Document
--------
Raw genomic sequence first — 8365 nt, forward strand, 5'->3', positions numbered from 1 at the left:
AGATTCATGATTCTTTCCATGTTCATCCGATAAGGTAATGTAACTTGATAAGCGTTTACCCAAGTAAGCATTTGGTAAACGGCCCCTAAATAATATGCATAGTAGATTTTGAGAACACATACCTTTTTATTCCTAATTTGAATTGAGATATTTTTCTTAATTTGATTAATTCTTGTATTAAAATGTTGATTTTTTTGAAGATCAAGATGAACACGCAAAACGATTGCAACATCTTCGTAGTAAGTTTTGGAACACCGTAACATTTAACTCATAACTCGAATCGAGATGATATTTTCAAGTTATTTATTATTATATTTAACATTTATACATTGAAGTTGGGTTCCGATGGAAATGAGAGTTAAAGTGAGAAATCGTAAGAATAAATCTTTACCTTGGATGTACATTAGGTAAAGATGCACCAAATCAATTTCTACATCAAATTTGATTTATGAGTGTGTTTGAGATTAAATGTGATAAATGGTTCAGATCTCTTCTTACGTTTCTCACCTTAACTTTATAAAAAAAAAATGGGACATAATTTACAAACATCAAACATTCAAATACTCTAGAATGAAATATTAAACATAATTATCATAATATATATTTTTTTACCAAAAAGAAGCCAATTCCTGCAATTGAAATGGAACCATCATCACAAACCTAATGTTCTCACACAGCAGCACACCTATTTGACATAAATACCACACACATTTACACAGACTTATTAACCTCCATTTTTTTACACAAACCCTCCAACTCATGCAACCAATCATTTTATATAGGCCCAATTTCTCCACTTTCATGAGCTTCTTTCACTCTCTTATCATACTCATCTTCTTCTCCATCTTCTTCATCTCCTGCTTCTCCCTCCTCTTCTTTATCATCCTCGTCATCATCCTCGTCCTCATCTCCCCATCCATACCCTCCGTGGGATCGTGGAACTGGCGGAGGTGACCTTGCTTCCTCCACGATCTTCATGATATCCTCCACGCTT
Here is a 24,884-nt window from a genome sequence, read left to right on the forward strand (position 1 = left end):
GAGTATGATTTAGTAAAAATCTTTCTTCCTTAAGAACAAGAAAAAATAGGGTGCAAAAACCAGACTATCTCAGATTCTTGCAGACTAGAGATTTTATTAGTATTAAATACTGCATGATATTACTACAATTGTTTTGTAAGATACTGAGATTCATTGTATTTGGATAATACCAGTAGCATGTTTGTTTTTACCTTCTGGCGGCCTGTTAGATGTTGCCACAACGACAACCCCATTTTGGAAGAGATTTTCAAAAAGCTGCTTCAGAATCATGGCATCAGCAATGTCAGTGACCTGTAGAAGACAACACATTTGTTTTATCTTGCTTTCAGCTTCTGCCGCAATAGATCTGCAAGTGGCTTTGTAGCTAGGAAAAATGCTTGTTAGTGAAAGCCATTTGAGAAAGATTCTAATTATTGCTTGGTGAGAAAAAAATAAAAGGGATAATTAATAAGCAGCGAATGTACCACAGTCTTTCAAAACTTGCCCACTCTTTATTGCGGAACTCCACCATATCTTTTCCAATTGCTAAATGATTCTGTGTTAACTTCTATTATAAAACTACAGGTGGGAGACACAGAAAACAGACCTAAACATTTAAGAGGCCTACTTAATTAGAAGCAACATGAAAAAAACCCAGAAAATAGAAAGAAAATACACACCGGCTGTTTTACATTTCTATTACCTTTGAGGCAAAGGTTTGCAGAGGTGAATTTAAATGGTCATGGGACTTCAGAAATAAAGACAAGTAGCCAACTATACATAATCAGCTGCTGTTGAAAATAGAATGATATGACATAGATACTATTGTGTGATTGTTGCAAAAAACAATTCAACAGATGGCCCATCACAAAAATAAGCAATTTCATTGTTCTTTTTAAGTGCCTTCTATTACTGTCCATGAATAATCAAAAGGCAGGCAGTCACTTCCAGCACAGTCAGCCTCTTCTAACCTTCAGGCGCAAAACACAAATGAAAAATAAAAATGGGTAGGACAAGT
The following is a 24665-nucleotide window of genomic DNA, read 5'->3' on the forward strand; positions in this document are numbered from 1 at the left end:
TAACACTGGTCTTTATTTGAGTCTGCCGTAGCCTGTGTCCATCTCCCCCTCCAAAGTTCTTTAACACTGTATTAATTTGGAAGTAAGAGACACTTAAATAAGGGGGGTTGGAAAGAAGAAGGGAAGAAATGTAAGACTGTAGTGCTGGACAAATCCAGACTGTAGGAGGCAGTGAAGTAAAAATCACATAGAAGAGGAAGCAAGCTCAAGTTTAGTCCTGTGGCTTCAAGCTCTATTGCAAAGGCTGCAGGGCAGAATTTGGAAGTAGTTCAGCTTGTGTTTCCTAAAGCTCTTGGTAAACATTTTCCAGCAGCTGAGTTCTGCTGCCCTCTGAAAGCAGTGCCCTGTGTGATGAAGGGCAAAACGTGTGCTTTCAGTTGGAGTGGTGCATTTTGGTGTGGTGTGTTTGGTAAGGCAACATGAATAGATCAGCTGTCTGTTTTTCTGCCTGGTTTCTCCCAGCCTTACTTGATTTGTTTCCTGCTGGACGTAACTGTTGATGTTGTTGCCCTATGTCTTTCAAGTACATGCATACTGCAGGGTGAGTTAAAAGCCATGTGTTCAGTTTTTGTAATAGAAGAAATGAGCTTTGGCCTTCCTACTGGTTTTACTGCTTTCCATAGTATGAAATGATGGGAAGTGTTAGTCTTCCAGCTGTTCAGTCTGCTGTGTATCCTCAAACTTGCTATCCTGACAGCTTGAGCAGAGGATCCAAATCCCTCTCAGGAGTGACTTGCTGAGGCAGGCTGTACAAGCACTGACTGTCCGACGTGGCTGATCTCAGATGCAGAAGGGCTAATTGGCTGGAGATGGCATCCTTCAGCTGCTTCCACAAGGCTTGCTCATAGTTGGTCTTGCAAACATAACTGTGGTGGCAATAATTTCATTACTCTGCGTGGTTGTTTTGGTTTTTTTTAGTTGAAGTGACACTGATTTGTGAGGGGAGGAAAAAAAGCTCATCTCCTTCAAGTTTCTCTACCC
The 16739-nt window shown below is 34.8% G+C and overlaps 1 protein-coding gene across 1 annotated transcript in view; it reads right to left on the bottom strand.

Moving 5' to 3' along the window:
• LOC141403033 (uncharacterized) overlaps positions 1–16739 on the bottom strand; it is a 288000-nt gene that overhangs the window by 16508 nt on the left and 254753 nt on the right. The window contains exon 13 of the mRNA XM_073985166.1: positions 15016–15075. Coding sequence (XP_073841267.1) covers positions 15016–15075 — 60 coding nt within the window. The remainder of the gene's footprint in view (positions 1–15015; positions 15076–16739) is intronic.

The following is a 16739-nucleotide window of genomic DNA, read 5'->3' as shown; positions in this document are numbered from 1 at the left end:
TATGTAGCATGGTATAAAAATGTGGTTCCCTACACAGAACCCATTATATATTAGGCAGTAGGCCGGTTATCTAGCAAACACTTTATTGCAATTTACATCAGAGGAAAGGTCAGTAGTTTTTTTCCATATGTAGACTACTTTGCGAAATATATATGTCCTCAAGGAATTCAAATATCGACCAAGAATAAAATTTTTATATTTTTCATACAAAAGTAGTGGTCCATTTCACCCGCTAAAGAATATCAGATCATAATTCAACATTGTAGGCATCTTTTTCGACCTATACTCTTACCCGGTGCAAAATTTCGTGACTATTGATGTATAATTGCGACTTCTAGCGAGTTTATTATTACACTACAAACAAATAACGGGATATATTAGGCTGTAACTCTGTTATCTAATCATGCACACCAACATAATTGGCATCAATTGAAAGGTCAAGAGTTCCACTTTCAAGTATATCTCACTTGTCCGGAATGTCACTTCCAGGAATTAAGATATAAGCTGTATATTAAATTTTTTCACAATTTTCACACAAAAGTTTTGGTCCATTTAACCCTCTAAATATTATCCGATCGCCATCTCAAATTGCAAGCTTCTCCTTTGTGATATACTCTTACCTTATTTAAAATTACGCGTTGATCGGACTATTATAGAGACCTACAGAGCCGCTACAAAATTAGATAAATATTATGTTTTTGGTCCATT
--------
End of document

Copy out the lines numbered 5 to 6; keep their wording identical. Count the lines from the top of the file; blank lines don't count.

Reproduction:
The following is a 24665-nucleotide window of genomic DNA, read 5'->3' on the forward strand; positions in this document are numbered from 1 at the left end:
TAACACTGGTCTTTATTTGAGTCTGCCGTAGCCTGTGTCCATCTCCCCCTCCAAAGTTCTTTAACACTGTATTAATTTGGAAGTAAGAGACACTTAAATAAGGGGGGTTGGAAAGAAGAAGGGAAGAAATGTAAGACTGTAGTGCTGGACAAATCCAGACTGTAGGAGGCAGTGAAGTAAAAATCACATAGAAGAGGAAGCAAGCTCAAGTTTAGTCCTGTGGCTTCAAGCTCTATTGCAAAGGCTGCAGGGCAGAATTTGGAAGTAGTTCAGCTTGTGTTTCCTAAAGCTCTTGGTAAACATTTTCCAGCAGCTGAGTTCTGCTGCCCTCTGAAAGCAGTGCCCTGTGTGATGAAGGGCAAAACGTGTGCTTTCAGTTGGAGTGGTGCATTTTGGTGTGGTGTGTTTGGTAAGGCAACATGAATAGATCAGCTGTCTGTTTTTCTGCCTGGTTTCTCCCAGCCTTACTTGATTTGTTTCCTGCTGGACGTAACTGTTGATGTTGTTGCCCTATGTCTTTCAAGTACATGCATACTGCAGGGTGAGTTAAAAGCCATGTGTTCAGTTTTTGTAATAGAAGAAATGAGCTTTGGCCTTCCTACTGGTTTTACTGCTTTCCATAGTATGAAATGATGGGAAGTGTTAGTCTTCCAGCTGTTCAGTCTGCTGTGTATCCTCAAACTTGCTATCCTGACAGCTTGAGCAGAGGATCCAAATCCCTCTCAGGAGTGACTTGCTGAGGCAGGCTGTACAAGCACTGACTGTCCGACGTGGCTGATCTCAGATGCAGAAGGGCTAATTGGCTGGAGATGGCATCCTTCAGCTGCTTCCACAAGGCTTGCTCATAGTTGGTCTTGCAAACATAACTGTGGTGGCAATAATTTCATTACTCTGCGTGGTTGTTTTGGTTTTTTTTAGTTGAAGTGACACTGATTTGTGAGGGGAGGAAAAAAAGCTCATCTCCTTCAAGTTTCTCTACCC